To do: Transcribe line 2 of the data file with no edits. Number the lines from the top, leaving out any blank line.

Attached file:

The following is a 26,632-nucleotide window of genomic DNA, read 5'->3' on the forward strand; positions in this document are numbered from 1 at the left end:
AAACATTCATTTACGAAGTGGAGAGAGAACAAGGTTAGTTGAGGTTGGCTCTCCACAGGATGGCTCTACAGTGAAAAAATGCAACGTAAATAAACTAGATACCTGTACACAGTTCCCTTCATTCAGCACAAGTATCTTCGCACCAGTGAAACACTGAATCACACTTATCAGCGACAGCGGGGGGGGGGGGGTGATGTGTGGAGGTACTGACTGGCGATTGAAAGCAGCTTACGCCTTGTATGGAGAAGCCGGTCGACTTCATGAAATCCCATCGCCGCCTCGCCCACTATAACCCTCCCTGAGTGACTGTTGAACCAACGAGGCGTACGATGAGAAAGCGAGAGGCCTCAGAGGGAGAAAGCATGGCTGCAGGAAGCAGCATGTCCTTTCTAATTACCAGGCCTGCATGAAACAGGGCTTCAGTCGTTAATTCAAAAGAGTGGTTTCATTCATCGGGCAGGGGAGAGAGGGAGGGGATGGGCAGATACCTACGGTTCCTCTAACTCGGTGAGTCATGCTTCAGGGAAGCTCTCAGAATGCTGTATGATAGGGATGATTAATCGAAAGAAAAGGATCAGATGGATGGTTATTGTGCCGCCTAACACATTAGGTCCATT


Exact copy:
AAACATTCATTTACGAAGTGGAGAGAGAACAAGGTTAGTTGAGGTTGGCTCTCCACAGGATGGCTCTACAGTGAAAAAATGCAACGTAAATAAACTAGATACCTGTACACAGTTCCCTTCATTCAGCACAAGTATCTTCGCACCAGTGAAACACTGAATCACACTTATCAGCGACAGCGGGGGGGGGGGGGTGATGTGTGGAGGTACTGACTGGCGATTGAAAGCAGCTTACGCCTTGTATGGAGAAGCCGGTCGACTTCATGAAATCCCATCGCCGCCTCGCCCACTATAACCCTCCCTGAGTGACTGTTGAACCAACGAGGCGTACGATGAGAAAGCGAGAGGCCTCAGAGGGAGAAAGCATGGCTGCAGGAAGCAGCATGTCCTTTCTAATTACCAGGCCTGCATGAAACAGGGCTTCAGTCGTTAATTCAAAAGAGTGGTTTCATTCATCGGGCAGGGGAGAGAGGGAGGGGATGGGCAGATACCTACGGTTCCTCTAACTCGGTGAGTCATGCTTCAGGGAAGCTCTCAGAATGCTGTATGATAGGGATGATTAATCGAAAGAAAAGGATCAGATGGATGGTTATTGTGCCGCCTAACACATTAGGTCCATT